Washington: Researchers have found that GPS technology is not necessary to show where a driver travelled -- a starting point and the driver`s speed data are enough.
"We have shown that speed data and a starting point are all we need to roughly identify where you have driven," said Janne Lindqvist, an assistant professor at Rutgers State University of New Jersey in the US.
The researchers developed a technique, dubbed "elastic pathing", to predict pathways by seeing how speed patterns match street layouts.
By repeatedly matching speed patterns with the most likely road patterns, the route and destination can be approximated, the findings showed.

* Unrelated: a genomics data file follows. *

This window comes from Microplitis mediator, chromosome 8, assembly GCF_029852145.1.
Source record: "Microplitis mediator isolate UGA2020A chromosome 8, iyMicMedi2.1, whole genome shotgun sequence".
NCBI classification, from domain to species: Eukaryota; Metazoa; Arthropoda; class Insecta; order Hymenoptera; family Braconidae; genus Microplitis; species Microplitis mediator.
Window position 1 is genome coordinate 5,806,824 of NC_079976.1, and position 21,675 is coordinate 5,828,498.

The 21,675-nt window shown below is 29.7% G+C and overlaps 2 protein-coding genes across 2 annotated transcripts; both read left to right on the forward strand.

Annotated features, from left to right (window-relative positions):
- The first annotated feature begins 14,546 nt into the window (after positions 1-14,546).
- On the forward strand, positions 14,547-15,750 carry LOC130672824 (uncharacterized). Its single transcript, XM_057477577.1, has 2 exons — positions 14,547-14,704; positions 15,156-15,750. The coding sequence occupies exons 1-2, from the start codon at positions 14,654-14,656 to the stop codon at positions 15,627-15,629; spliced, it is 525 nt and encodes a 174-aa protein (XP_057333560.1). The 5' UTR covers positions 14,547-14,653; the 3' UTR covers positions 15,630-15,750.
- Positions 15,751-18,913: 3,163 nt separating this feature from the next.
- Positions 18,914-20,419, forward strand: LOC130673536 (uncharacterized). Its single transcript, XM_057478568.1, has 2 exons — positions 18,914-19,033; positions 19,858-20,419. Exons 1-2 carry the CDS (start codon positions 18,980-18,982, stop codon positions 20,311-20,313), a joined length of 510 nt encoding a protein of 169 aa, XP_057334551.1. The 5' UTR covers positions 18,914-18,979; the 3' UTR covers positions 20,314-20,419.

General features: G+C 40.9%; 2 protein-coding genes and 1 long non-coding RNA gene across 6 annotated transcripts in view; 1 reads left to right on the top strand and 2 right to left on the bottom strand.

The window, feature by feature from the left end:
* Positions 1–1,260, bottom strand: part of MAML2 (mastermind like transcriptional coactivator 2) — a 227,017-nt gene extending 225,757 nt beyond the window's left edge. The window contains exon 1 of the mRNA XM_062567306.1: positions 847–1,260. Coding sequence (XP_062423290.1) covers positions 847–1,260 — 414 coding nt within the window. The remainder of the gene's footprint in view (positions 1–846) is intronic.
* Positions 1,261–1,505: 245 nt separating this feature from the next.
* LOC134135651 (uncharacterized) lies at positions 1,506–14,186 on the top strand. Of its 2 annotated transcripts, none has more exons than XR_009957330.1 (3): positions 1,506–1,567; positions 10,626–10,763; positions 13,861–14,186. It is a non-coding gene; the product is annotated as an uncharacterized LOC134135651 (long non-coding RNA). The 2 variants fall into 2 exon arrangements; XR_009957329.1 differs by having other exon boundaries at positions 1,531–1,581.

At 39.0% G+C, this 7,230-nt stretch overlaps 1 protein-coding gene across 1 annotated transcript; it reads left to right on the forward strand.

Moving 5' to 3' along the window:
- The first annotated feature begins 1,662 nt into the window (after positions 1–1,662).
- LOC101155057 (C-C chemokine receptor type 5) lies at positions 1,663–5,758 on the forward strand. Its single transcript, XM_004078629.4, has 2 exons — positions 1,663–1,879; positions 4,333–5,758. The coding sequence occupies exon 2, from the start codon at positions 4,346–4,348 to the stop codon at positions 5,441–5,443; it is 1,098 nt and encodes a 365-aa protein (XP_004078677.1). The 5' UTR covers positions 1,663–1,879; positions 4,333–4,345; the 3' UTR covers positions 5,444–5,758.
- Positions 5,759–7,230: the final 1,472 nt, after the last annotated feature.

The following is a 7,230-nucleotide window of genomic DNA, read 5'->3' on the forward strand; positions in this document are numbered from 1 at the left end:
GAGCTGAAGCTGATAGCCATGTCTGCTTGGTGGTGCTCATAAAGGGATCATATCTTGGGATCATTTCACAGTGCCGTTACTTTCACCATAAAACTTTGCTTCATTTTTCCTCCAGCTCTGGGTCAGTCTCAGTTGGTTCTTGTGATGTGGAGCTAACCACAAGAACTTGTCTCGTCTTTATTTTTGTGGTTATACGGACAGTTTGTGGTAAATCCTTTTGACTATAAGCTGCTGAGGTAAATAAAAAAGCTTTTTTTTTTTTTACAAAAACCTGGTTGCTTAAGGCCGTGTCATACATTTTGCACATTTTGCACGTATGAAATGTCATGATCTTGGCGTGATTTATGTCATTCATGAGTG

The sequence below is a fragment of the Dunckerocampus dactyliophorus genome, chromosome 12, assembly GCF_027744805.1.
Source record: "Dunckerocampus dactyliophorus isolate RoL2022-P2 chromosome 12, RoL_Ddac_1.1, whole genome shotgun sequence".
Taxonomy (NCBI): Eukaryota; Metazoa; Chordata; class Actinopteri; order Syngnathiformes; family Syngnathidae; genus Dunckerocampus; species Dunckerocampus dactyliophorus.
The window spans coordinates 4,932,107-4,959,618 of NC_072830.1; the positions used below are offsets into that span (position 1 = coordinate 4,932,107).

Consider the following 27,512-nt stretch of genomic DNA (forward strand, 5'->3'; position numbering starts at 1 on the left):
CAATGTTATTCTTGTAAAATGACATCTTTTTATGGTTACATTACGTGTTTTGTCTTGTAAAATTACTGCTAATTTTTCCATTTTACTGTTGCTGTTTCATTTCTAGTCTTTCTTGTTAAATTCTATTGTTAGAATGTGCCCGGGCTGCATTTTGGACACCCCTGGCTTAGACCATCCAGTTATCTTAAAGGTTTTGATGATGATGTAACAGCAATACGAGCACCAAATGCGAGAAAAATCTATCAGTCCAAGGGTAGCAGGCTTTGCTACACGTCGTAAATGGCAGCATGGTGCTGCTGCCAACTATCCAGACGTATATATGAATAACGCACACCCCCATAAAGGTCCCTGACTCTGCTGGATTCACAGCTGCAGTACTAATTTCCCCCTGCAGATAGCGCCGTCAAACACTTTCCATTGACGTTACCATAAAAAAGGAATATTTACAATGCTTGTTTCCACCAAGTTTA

To test how well the elastic pathing technique worked, Lindqvist and his colleagues examined data from six drivers in New Jersey travelling to 46 different destinations over 240 trips, and from 21 drivers in Seattle in over 691 trips.
For more than 20 percent of the trips, the technique predicted the final destination within a little less than one-third of a mile from the actual endpoint.
The findings will be presented at the 2014 ACM International Joint Conference on Pervasive and Ubiquitous Computing (UbiComp 2014) Sep 13-17 in Seattle, US.